The Watermelon Woman

Posted on Sat 19 Nov by AlexK / History, Film, QTIPOC, Lesbian

by MK Margetson

In Cheryl Dunye’s seminal 1996 work The Watermelon Woman, there’s a scene where Cheryl’s friend Tamra says ‘i can barely stand the stuff that Hollywood puts out now, let alone that nigger mammie shit from the thirties’, in response to Cheryl’s acquisition of old films featuring the title actress. This act of unearthing old, painful, cinematic images is an act of purposeful oppositional spectatorship. This is the way that queer people and people of colour have traditionally watched Hollywood images: you see a reductive representation but (especially with queer audiences historically) you are glad for any relatable image; you recognise its falsity and its omissions; and thus you fail to be interpellated into the white male Hollywood gaze, so your viewing of the film is stunted throughout. Yet the erasure of our stories can be fascinating - it feels like an act of uncovering, and correcting, historical wrongs.

We are naturally critical viewers because to not be would do a great disservice to our own image. (We know we’re not mammies and sissies.) To recognise and explore these images retroactively though, is a distinctly queer endeavour. The most vital and comprehensive example of this activity is Vito Russo’s beloved The Celluloid Closet, published in 1981 and translated beautifully for screen by Rob Epstein & Jeffrey Friedman in 1995.
 
In another scene, Cheryl goes to visit a gay uncle. We know he’s gay as she mentions his being distanced from the family as the scene changes, and from his Lena Horne impression. He, like Cheryl, is an archivist through sheer interest in the image plus the lack of resources already existing. Cheryl’s mother, already interviewed, is also considered a collector.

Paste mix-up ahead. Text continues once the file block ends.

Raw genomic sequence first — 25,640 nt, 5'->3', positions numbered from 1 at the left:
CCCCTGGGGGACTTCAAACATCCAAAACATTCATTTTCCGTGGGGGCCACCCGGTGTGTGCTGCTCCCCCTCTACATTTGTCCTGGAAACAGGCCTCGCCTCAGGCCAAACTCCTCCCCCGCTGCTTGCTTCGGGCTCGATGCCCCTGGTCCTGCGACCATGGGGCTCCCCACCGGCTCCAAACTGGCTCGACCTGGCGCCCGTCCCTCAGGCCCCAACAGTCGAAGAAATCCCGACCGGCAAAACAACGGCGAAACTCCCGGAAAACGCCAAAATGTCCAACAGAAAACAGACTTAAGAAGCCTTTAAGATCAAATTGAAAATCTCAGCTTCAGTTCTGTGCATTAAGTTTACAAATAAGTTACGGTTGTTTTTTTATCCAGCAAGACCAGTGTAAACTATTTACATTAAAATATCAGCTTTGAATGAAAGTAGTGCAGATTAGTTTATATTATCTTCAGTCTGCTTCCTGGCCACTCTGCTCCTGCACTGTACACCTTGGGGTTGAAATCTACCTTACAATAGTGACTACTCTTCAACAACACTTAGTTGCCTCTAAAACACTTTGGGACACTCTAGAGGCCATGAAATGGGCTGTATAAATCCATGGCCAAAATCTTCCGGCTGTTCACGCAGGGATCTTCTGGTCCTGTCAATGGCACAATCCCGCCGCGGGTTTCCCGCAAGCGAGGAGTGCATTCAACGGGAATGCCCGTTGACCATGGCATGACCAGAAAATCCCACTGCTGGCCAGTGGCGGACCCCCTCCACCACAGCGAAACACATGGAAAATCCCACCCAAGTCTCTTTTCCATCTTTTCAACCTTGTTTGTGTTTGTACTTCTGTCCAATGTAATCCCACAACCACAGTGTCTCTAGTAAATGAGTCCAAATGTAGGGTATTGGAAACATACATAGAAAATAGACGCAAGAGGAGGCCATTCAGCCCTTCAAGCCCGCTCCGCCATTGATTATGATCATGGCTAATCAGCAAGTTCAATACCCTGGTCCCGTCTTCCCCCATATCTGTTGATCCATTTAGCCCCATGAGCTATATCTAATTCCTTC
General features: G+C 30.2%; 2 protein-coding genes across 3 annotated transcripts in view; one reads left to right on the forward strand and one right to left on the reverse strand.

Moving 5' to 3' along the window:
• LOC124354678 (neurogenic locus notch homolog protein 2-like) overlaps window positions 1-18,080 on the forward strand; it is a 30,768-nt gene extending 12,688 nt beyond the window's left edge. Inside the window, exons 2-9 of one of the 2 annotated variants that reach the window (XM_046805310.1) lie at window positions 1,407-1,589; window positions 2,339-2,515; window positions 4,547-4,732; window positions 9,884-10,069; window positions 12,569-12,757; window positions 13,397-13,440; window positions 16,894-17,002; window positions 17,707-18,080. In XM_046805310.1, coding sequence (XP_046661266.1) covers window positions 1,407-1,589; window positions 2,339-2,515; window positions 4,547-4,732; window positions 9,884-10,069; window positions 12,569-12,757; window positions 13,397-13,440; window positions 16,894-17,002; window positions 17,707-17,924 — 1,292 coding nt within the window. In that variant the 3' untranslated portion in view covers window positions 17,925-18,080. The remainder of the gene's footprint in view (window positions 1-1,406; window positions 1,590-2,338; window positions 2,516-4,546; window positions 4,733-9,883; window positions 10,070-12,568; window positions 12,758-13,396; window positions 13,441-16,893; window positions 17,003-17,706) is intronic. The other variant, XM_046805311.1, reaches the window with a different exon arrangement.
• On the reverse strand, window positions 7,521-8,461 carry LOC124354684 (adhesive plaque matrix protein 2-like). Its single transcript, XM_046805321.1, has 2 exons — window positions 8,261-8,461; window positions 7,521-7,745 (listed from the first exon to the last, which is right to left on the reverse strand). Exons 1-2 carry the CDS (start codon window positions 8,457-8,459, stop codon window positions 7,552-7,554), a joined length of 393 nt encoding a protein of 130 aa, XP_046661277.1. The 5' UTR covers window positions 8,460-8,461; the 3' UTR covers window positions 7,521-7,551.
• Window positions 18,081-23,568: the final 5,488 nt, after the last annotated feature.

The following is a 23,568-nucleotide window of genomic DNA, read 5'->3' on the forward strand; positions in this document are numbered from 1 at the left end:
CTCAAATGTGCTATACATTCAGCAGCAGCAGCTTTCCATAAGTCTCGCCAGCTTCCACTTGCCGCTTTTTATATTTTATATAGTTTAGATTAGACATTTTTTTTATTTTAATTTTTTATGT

What’s so groundbreaking about this film - other than, in 1996, it being the first feature film by a black woman - is the engagement with the historical lack of representation. Dunye recognises, as she shares to camera, that ‘it has to be about black women, because our stories have never been told’. At a packed out screening of black lesbian stud-femme documentary The Same Difference earlier in the festival it occurred to me how early we still are in terms of black lesbian cinema, and how startling this is, as well as how formative Dunye’s film has been and the gravity it will always occupy in the black lesbian cinematic imagination.

If you’ve never seen The Watermelon Woman but have an interest in queer cinema, in queer representation, in black-female representation, in any of it, Sunday’s screening at the Barbican is a MUST. If you’ve seen the film many times before, this new restoration is like watching Cheryl and Guinevere in HD, and it looks incredible. The film’s fresh colour schemes pop like nothing on earth (I hadn’t realised there was so much pink!), and the beauty of the old cinema footage is more immediate than previously. The lead actors’ faces simmer on screen as they flirt, and the comedic responses of side characters are brilliantly full of life.

Sunday’s screening of the film’s 20th anniversary restoration will be a moment to consider and celebrate the strides made in black and queer cinematic representation, as well as the lack of an improvement on this black lesbian film in the 20 years since.

This is a moment absolutely not to be missed - make it to the Barbican this Sunday at 4pm for a celebration of the formative moment of black lesbian cinema.

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